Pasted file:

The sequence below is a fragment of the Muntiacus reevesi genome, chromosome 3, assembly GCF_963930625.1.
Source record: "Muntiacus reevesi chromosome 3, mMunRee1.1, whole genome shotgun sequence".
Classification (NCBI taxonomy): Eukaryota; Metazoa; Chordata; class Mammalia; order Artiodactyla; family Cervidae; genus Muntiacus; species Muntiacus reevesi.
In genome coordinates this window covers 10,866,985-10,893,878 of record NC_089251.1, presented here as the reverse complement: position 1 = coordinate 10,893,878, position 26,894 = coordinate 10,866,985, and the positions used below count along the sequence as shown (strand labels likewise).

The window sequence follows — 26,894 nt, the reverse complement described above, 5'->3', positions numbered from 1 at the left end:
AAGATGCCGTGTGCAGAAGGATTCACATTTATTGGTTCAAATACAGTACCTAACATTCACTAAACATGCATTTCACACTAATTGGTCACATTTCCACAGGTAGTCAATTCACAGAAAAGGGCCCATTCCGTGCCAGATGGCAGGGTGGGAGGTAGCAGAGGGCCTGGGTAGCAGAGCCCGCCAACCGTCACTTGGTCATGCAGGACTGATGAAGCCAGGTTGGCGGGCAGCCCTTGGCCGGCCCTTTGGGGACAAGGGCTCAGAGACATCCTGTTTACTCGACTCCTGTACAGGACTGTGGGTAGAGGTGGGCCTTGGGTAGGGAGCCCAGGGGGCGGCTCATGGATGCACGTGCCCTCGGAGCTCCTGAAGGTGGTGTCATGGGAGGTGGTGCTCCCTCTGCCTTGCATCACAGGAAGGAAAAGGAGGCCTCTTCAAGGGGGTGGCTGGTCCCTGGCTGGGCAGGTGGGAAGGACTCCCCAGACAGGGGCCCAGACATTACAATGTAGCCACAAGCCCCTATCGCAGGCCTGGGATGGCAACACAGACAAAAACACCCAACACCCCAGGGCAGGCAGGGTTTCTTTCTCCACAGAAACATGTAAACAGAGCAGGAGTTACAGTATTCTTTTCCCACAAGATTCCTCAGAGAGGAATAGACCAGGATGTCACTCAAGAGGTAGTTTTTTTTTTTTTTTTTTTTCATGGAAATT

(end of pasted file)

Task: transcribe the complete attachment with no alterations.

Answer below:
The sequence below is a fragment of the Muntiacus reevesi genome, chromosome 3, assembly GCF_963930625.1.
Source record: "Muntiacus reevesi chromosome 3, mMunRee1.1, whole genome shotgun sequence".
Classification (NCBI taxonomy): Eukaryota; Metazoa; Chordata; class Mammalia; order Artiodactyla; family Cervidae; genus Muntiacus; species Muntiacus reevesi.
In genome coordinates this window covers 10,866,985-10,893,878 of record NC_089251.1, presented here as the reverse complement: position 1 = coordinate 10,893,878, position 26,894 = coordinate 10,866,985, and the positions used below count along the sequence as shown (strand labels likewise).

The window sequence follows — 26,894 nt, the reverse complement described above, 5'->3', positions numbered from 1 at the left end:
AAGATGCCGTGTGCAGAAGGATTCACATTTATTGGTTCAAATACAGTACCTAACATTCACTAAACATGCATTTCACACTAATTGGTCACATTTCCACAGGTAGTCAATTCACAGAAAAGGGCCCATTCCGTGCCAGATGGCAGGGTGGGAGGTAGCAGAGGGCCTGGGTAGCAGAGCCCGCCAACCGTCACTTGGTCATGCAGGACTGATGAAGCCAGGTTGGCGGGCAGCCCTTGGCCGGCCCTTTGGGGACAAGGGCTCAGAGACATCCTGTTTACTCGACTCCTGTACAGGACTGTGGGTAGAGGTGGGCCTTGGGTAGGGAGCCCAGGGGGCGGCTCATGGATGCACGTGCCCTCGGAGCTCCTGAAGGTGGTGTCATGGGAGGTGGTGCTCCCTCTGCCTTGCATCACAGGAAGGAAAAGGAGGCCTCTTCAAGGGGGTGGCTGGTCCCTGGCTGGGCAGGTGGGAAGGACTCCCCAGACAGGGGCCCAGACATTACAATGTAGCCACAAGCCCCTATCGCAGGCCTGGGATGGCAACACAGACAAAAACACCCAACACCCCAGGGCAGGCAGGGTTTCTTTCTCCACAGAAACATGTAAACAGAGCAGGAGTTACAGTATTCTTTTCCCACAAGATTCCTCAGAGAGGAATAGACCAGGATGTCACTCAAGAGGTAGTTTTTTTTTTTTTTTTTTTTCATGGAAATT